Nishnawbe Aski Nation officials are calling on the provincial and federal governments to address the issue of Fetal Alcohol Spectrum Syndrome within their communities.
Deputy Grand Chief Alvin Fiddler believes there is a significant number of First Nations people in prison that may need treatment for FASD, rather than jail time.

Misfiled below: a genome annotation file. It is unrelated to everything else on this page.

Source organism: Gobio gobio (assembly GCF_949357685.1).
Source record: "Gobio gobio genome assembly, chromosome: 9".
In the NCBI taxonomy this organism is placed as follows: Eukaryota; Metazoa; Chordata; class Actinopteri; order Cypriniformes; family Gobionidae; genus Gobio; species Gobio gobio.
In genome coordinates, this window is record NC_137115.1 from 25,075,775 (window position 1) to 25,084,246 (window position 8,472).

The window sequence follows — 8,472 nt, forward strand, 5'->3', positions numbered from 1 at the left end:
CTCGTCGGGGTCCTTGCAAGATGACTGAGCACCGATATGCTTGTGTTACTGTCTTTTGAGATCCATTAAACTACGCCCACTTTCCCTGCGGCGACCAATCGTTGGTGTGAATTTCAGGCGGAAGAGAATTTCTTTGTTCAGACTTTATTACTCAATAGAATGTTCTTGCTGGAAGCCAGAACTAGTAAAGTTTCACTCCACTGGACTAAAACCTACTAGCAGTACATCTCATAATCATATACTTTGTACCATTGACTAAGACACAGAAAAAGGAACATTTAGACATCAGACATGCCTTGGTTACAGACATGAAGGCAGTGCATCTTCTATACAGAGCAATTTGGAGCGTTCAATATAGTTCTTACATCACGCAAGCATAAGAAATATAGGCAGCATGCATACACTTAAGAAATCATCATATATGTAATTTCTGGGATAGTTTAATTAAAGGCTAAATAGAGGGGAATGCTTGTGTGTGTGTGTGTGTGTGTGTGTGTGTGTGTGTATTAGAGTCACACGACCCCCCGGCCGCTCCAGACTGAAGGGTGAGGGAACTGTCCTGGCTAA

There's also a concern for children in their communities.
NAN says the funding for communities for diagnosis of FASD hasn't changed in 10 years.
They would also like to see more diversion programs for people with mental health issues in the legal system.
Fiddler says someone with FASD does not belong in a prison.
NAN officials also say secondary disabilities related to FASD can cost the health-care system up to $2 million per person over a lifetime, in educational, social, and medical issues.
(Thunder Bay Television)